U Street corridor staple Vinoteca is closing this Sunday after 12 years of business but will eventually reopen as a new operation under the same ownership. Since Washingtonian broke the news yesterday, owner Paul Carlson says he’s received an outpouring of messages from longtime customers who are coming out of the woodwork and promising one last visit.
Carlson says he’s heard from people who met their spouses at the oyster-shell bocce court in Vinoteca’s outdoor plaza bar. One fan who now lives in the Midwest told Carlson he’s looking for flights just to have one final bottomless brunch (with $21 free-flowing mimosas) this weekend.
Vinoteca is closed today, and will host its last flamenco show tomorrow. Normal hours and happy hour will run the rest of the week, capping off with a bottomless weekend brunch Saturday and Sunday. He plans to extend hours during its finale night until all drinks and food are gone.
“I think with the outcry we’ve gotten from people it’ll be a busy weekend,” Carlson says. “Vinoteca is very special to a lot of us and this week our concentration is to give it a proper send-off.”
The 4,000-square-foot neighborhood mainstay, known for its charcuterie and cheese spreads, flatbreads, and happy hour, was hooking D.C. drinkers on rosé way before the pink drink was trending. In 2016, Vinoteca’s sommelier and avid rosé fan Kate Chrisman was offering a dozen varieties by the glass — one of the most extensive selections in the area at the time.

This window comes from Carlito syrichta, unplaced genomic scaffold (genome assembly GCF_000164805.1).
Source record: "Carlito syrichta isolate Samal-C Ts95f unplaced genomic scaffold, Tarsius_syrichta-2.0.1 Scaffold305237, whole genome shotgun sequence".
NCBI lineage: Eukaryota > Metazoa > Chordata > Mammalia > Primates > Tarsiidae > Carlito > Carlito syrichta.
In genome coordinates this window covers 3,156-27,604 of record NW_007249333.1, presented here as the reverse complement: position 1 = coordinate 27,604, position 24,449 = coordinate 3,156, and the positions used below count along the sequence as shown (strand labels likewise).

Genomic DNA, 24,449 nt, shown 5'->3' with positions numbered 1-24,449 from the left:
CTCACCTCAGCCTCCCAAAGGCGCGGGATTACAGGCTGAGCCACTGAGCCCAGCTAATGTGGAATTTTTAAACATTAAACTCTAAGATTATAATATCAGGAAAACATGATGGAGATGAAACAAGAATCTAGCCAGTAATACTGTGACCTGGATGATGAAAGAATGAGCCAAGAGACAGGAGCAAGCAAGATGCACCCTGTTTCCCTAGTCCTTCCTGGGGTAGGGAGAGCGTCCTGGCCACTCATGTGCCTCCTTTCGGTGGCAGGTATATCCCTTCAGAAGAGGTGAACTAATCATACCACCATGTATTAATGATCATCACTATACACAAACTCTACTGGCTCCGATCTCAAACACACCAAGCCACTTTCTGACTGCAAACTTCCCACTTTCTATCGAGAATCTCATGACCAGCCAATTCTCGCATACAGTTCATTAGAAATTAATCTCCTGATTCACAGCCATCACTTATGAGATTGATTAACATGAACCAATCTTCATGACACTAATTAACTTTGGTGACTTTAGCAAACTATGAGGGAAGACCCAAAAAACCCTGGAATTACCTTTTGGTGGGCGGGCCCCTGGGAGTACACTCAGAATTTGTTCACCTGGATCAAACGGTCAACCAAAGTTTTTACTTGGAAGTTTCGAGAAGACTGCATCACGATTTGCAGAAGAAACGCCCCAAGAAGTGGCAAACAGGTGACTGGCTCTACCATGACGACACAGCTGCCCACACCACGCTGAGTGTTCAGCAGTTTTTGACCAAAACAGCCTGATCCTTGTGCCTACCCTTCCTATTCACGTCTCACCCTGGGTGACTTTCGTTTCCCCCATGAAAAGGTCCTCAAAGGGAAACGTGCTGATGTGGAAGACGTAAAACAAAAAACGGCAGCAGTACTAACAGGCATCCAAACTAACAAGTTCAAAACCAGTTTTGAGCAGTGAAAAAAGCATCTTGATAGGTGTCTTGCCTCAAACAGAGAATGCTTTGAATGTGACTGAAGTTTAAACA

In two months, Carlson plans to flip the space into a new restaurant that vows to maintain a strong wine program.
“A business is like a living, breathing thing — it’s ran its course and we are truly in a competitive market. To remain competitive it’s time to start a new chapter and evolve,” Carlson says.
He says he’s in the final stages of financing in order to flesh out the new project’s identity, clarifying that it won’t be a Vinoteca 2.0. Along with a revamped look and menu, he plans to continue to capitalize on the cozy, brick-lined space’s “great bones,” outdoor garden, and location (1940 11th Street NW) in a busy area for nightlife.
Carlson also owns the Royal in LeDroit Park. He says the next incarnation of Vinoteca will “build off what we have in our arsenal” at the Bib Gourmand pick known for coffee, cocktails, biscuits, and arepas.
“It’s a fantastic team, service style, and food and beverage program. We are taking all that momentum and applying it to this project,” Carlson says. The new business, however, won’t adopt the Royal’s all-day hours.